- Reshoring supply chains to North America could be limited by the region’s reputation for protectionism, the resilience of Asian supply chains during the coronavirus pandemic and the growing consumer market in Asia, according to a new report from The Economist Intelligence Unit.
- North America’s share of global exports is expected to remain unchanged, remaining at 14% by 2025, according to a forecast in the report. Asia’s share is expected to grow two percentage points to reach 38%.
- The report does expect foreign direct investment to increase in the U.S. and Canada between now and 2025, but expects it to fall in Mexico over the same period.
There has been political and business interest in reshoring manufacturing to North America in recent years. A series of tariffs during the Trump administration made it more expensive to import goods from China, and China’s labor wages have been on the rise for more than a decade.
Interest heightened during the pandemic as some industry stakeholders and politicians suggested that relying on other countries for vital goods like personal protective equipment could be a vulnerability in the future.
Earlier this month, the Biden administration released a report following a 100-day review of four critical supply chains. The document outlines steps to increase the manufacturing of these goods in the U.S. or ally nations.
The White House report and its suggestions are not exactly surprising, but making it happen could be difficult, according to Andrew Viteritti, the Economist Intelligence Unit’s commerce and regulations lead.
“The big question then is whether we expect this to change anything,” Viteritti said. “It’s going to be very difficult as things stand now to convince companies that that’s going to be a viable option,” in reference to reshoring and domestic manufacturing.
Asia is still a viable option for many supply chains. Asia proved its resilience during the pandemic with its exports recovering more quickly than other regions. And its consumer market is growing.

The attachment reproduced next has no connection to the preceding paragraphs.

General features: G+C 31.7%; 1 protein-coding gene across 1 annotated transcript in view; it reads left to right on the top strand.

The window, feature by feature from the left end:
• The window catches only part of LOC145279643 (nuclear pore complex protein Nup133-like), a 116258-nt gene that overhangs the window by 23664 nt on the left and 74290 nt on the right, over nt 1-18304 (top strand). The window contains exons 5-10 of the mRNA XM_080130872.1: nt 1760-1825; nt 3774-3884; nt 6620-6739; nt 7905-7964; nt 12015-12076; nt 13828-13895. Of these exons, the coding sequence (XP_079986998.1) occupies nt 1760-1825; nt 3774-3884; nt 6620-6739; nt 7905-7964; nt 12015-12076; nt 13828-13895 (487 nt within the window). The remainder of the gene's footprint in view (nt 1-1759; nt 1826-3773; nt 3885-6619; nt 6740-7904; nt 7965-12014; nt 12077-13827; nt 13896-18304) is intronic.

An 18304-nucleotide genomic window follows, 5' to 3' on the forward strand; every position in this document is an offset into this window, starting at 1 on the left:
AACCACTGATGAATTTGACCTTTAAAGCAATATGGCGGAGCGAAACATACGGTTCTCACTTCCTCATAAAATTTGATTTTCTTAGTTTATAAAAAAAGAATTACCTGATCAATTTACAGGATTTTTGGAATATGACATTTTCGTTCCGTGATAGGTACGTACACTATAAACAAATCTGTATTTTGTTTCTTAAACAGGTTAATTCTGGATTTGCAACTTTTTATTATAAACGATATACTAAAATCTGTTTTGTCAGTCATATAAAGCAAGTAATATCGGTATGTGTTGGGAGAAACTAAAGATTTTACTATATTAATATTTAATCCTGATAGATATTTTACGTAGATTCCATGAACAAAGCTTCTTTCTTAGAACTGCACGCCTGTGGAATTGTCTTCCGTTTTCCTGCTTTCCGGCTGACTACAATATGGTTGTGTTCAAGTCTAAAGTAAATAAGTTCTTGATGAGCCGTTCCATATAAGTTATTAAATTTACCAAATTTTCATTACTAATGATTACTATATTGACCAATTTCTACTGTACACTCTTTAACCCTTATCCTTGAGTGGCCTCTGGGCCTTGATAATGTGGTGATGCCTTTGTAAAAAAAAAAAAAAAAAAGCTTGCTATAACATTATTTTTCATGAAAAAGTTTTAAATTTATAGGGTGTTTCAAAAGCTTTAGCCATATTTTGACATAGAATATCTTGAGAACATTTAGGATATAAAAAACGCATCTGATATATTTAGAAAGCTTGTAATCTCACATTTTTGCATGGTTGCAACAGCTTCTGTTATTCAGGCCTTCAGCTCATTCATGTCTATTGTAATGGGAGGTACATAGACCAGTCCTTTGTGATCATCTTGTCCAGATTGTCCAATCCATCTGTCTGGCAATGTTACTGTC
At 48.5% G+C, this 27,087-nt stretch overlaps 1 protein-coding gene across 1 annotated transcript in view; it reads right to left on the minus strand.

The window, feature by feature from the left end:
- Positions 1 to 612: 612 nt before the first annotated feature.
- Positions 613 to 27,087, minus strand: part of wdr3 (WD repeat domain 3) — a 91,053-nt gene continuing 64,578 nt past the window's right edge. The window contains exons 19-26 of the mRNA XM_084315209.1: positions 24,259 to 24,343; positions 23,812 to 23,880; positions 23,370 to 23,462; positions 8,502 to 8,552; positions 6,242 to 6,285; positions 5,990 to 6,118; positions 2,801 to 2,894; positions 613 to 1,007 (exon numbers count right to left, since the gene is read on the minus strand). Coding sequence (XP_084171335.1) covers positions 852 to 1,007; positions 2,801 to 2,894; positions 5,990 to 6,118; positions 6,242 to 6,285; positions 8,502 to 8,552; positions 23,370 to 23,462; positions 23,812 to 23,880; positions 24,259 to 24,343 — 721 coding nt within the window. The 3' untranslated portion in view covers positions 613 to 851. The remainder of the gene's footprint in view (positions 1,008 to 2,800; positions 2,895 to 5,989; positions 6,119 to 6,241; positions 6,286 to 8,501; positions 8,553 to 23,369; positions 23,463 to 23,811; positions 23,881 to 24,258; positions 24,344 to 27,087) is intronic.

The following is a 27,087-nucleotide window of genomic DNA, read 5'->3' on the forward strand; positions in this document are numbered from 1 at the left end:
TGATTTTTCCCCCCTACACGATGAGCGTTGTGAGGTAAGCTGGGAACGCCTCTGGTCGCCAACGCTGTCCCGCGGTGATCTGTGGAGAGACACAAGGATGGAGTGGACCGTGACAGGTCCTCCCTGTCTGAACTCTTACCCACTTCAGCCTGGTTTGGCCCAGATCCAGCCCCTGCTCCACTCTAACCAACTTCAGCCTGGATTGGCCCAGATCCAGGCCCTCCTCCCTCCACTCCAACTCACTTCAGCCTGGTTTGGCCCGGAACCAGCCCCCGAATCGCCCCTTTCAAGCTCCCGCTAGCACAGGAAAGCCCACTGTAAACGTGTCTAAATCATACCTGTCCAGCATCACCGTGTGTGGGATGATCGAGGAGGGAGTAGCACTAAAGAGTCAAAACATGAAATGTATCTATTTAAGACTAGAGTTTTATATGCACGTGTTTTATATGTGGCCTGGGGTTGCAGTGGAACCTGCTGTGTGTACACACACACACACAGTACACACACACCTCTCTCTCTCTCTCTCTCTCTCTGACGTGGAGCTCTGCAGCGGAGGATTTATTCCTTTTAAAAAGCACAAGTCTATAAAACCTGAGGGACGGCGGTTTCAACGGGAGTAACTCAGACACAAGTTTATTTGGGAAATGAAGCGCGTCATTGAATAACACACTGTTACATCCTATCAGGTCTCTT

“So businesses are not going to want to move too far from Asia, because doing so would essentially make it more difficult for them to sell the goods in that market,” Viteritti said.
The cost of working in Asia is still lower than the U.S. or Canada. This includes the labor cost, but also the opportunity cost of being close to its consumers, he said.
So while large-scale shifts from Asia to North America aren’t expected under this forecast, it does see FDI growing in Canada and U.S. The nations remain strong business environments due to their political climates, labor, infrastructure, technological readiness and other variables.
“Mexico is going to be the odd man out, though,” Viteritti said.
Labor wages are competitive in Mexico, but the country has issues of its own that could turn businesses away, he said.
“One of the biggest reasons is just because there’s been a huge movement towards protectionist policy in Mexico under the current administration,” Viteritti said. He pointed to the rollback of the country’s energy reforms and the cancelation of high-profile foreign investment projects under the administration of Andrés Manuel López Obrador.
López Obrador’s term goes through 2024 and the forecast goes through 2025. This helps explain why Mexico’s business forecast “looks quite bleak,” Viteritti said.